Each of the different weapons has two different modes of fire which help give them multiple uses. The plasma cutter for example can rotate its firing line, meaning you can shoot vertical or horizontal lines, which means you can always shoot at the right angle to lop off an arm. The plasma rifle has a standard automatic firing mode, but you can also put it on the floor and have it open up to shoot 360 degrees, which is really great when you are surrounded. I think my favourite firing mode has to be the primary fire on the ripper. It basically shoots out a spinning saw blade, and makes it hover in front of the gun, which you can then simply move into the Necromorph to slice them up. As you progress through the game you are also able to upgrade these weapons using power nodes, which can add more damage, or increase their capacity and reload speed.

Further to the weapons you can also use ‘stasis’ to slow down your enemies, making them easy to take out. However, don’t confuse stasis with slow motion as they are not the same. With stasis, you have to shoot the enemy with stasis energy to slow them down. This means that if you have multiple enemies, you have to shoot them all individually to slow them all down. It is quite intense when you’ve slowed down 2 enemies and think that you’re safe for a few seconds, only to have a 3rd enemy that you didn’t notice stab you in the back. Finally there is ‘kinesis’, which allows you to move objects similar to a gravity gun, so you can pick up stuff and lob it at the Necromorph. The guns, stasis and kinesis all come together nicely to create a solid and varied combat system.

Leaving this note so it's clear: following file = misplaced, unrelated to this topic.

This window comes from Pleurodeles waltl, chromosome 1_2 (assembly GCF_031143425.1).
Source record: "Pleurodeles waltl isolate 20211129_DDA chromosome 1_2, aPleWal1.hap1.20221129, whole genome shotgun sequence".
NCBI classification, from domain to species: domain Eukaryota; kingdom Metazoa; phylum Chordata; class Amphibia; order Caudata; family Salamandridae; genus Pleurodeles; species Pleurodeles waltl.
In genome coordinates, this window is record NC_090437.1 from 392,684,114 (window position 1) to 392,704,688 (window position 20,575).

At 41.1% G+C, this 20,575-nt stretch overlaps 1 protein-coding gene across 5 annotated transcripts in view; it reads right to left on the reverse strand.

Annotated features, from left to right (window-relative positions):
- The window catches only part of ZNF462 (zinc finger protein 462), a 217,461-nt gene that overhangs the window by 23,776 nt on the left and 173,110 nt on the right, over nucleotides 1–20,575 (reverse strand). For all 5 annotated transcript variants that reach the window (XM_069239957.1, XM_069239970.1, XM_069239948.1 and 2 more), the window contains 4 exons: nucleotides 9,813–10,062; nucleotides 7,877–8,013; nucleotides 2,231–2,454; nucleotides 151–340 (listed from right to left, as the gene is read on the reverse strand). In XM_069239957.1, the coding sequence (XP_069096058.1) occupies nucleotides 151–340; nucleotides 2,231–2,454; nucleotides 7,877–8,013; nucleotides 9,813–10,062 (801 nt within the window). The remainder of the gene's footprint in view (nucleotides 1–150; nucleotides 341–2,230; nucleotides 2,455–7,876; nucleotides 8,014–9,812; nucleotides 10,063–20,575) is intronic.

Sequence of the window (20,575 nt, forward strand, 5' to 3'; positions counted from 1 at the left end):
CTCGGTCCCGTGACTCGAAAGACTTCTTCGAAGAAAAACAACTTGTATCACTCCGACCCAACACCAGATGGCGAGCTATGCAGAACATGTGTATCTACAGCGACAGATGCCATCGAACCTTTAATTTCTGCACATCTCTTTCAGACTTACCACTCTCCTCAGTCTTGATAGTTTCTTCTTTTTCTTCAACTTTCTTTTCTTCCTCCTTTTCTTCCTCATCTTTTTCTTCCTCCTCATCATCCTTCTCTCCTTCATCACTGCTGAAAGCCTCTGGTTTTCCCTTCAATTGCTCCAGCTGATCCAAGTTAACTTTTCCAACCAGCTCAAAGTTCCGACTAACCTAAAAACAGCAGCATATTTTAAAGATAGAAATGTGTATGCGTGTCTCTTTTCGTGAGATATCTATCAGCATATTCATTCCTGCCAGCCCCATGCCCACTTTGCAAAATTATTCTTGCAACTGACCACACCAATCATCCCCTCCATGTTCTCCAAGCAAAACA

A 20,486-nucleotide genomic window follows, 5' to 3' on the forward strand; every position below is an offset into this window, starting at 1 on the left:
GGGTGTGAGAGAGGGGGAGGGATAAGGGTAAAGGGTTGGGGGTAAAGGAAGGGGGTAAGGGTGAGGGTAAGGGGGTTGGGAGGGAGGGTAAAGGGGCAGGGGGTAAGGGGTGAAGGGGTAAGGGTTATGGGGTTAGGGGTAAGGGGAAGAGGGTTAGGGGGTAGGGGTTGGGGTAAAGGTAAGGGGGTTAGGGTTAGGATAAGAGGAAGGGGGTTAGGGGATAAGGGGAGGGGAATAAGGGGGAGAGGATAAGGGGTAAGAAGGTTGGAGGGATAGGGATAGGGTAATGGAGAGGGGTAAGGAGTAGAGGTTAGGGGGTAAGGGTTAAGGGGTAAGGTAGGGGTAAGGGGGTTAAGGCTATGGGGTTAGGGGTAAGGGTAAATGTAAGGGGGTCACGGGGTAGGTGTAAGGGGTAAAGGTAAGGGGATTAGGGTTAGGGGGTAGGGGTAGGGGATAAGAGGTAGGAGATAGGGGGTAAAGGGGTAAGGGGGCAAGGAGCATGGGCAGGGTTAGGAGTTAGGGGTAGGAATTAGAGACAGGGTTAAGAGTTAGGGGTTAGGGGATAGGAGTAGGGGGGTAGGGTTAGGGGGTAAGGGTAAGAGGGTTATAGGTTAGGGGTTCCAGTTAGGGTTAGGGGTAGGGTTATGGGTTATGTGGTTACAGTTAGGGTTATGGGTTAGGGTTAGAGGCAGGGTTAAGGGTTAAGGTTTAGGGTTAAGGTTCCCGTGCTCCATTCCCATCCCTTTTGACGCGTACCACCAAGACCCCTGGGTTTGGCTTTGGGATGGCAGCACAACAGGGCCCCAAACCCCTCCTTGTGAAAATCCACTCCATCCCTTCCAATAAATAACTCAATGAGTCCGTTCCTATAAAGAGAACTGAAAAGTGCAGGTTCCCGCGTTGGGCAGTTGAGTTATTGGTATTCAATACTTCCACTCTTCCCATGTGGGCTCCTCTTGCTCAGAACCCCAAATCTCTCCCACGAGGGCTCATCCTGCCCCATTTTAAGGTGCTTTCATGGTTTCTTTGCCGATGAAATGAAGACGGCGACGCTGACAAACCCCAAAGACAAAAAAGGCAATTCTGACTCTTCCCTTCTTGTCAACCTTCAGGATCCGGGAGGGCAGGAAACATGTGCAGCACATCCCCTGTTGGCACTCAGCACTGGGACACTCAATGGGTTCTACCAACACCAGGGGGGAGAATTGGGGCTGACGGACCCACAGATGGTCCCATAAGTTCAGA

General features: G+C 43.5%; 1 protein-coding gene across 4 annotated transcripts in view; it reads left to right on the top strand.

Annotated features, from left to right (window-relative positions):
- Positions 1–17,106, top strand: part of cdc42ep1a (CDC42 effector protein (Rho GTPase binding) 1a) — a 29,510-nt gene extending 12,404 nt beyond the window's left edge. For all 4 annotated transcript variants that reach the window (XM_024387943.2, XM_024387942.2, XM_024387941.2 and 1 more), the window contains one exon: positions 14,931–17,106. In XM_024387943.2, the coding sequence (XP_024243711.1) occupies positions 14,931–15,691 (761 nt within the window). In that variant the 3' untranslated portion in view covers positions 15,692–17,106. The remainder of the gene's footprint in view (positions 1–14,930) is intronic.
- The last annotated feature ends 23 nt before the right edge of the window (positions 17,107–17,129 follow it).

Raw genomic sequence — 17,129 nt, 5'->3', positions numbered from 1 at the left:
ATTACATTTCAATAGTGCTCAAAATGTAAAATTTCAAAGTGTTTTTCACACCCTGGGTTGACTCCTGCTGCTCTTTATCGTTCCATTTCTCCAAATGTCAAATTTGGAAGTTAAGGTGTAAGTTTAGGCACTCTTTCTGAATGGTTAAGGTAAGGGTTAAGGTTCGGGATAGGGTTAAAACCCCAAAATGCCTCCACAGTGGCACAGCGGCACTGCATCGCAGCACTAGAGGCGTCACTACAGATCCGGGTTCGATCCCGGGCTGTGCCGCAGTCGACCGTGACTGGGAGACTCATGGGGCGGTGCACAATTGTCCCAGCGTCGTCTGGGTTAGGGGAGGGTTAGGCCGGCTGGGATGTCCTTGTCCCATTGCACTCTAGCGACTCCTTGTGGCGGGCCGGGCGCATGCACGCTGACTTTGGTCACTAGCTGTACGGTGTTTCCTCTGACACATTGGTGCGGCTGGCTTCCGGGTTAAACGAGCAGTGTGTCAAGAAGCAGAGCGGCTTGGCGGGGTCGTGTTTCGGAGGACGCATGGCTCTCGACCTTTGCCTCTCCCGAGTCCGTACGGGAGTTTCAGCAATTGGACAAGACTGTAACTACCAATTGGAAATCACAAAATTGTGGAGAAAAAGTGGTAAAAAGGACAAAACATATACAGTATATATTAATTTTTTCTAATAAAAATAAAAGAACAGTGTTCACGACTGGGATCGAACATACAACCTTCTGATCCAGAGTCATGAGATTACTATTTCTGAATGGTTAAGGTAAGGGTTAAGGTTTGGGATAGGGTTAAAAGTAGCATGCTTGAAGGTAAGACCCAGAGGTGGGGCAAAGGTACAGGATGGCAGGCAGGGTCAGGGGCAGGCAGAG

Stasis and kinesis are not only used in combat however. They are also used to solve puzzles, although I use the term puzzle very loosely. Pretty much all the puzzles in the game consist of you slowing down objects (such as faulty doors) so you can get through them, or moving object into place using kinesis. It is quite disappointing to enter a room which needs something doing before you can move forward, only to figure out the answer in a couple of seconds. I would have really liked to have seen some innovative puzzles, but thankfully there aren’t too many of these sections, which means you have plenty of time to shoot stuff.